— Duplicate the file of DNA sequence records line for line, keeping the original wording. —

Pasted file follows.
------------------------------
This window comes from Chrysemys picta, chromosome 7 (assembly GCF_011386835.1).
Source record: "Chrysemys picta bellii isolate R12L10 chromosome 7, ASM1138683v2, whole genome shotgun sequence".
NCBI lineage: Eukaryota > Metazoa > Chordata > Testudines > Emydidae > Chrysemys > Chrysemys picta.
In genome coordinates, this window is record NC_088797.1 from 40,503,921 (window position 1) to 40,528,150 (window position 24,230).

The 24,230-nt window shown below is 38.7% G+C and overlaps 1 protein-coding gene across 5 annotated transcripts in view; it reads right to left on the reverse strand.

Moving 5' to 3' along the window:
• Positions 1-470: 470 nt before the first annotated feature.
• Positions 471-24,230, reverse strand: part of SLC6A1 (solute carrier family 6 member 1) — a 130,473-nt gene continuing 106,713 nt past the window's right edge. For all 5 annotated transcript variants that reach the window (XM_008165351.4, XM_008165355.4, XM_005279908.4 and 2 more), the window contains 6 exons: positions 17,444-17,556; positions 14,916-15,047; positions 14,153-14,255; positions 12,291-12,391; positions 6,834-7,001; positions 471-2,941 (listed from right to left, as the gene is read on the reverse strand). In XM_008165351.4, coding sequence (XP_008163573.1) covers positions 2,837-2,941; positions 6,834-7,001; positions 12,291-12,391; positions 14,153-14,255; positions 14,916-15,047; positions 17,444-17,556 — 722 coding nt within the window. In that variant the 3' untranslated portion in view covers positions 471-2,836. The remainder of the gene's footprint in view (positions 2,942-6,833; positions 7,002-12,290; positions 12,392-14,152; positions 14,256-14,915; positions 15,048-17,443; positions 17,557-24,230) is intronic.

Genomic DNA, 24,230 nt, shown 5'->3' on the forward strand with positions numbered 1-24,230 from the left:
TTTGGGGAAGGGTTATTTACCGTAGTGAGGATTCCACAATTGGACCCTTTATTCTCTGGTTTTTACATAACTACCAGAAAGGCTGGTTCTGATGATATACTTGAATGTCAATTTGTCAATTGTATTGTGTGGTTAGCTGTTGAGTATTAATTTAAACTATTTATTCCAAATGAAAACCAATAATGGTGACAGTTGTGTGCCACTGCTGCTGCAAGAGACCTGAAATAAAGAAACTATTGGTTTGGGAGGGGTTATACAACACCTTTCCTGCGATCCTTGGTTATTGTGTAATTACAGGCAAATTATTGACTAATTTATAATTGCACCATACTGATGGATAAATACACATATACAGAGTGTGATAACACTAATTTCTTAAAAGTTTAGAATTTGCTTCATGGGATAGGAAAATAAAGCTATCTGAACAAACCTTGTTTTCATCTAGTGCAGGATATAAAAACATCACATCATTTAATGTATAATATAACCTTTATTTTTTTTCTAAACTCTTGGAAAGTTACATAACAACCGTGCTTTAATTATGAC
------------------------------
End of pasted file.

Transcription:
This window comes from Chrysemys picta, chromosome 7 (assembly GCF_011386835.1).
Source record: "Chrysemys picta bellii isolate R12L10 chromosome 7, ASM1138683v2, whole genome shotgun sequence".
NCBI lineage: Eukaryota > Metazoa > Chordata > Testudines > Emydidae > Chrysemys > Chrysemys picta.
In genome coordinates, this window is record NC_088797.1 from 40,503,921 (window position 1) to 40,528,150 (window position 24,230).

The 24,230-nt window shown below is 38.7% G+C and overlaps 1 protein-coding gene across 5 annotated transcripts in view; it reads right to left on the reverse strand.

Moving 5' to 3' along the window:
• Positions 1-470: 470 nt before the first annotated feature.
• Positions 471-24,230, reverse strand: part of SLC6A1 (solute carrier family 6 member 1) — a 130,473-nt gene continuing 106,713 nt past the window's right edge. For all 5 annotated transcript variants that reach the window (XM_008165351.4, XM_008165355.4, XM_005279908.4 and 2 more), the window contains 6 exons: positions 17,444-17,556; positions 14,916-15,047; positions 14,153-14,255; positions 12,291-12,391; positions 6,834-7,001; positions 471-2,941 (listed from right to left, as the gene is read on the reverse strand). In XM_008165351.4, coding sequence (XP_008163573.1) covers positions 2,837-2,941; positions 6,834-7,001; positions 12,291-12,391; positions 14,153-14,255; positions 14,916-15,047; positions 17,444-17,556 — 722 coding nt within the window. In that variant the 3' untranslated portion in view covers positions 471-2,836. The remainder of the gene's footprint in view (positions 2,942-6,833; positions 7,002-12,290; positions 12,392-14,152; positions 14,256-14,915; positions 15,048-17,443; positions 17,557-24,230) is intronic.

Genomic DNA, 24,230 nt, shown 5'->3' on the forward strand with positions numbered 1-24,230 from the left:
TTTGGGGAAGGGTTATTTACCGTAGTGAGGATTCCACAATTGGACCCTTTATTCTCTGGTTTTTACATAACTACCAGAAAGGCTGGTTCTGATGATATACTTGAATGTCAATTTGTCAATTGTATTGTGTGGTTAGCTGTTGAGTATTAATTTAAACTATTTATTCCAAATGAAAACCAATAATGGTGACAGTTGTGTGCCACTGCTGCTGCAAGAGACCTGAAATAAAGAAACTATTGGTTTGGGAGGGGTTATACAACACCTTTCCTGCGATCCTTGGTTATTGTGTAATTACAGGCAAATTATTGACTAATTTATAATTGCACCATACTGATGGATAAATACACATATACAGAGTGTGATAACACTAATTTCTTAAAAGTTTAGAATTTGCTTCATGGGATAGGAAAATAAAGCTATCTGAACAAACCTTGTTTTCATCTAGTGCAGGATATAAAAACATCACATCATTTAATGTATAATATAACCTTTATTTTTTTTCTAAACTCTTGGAAAGTTACATAACAACCGTGCTTTAATTATGAC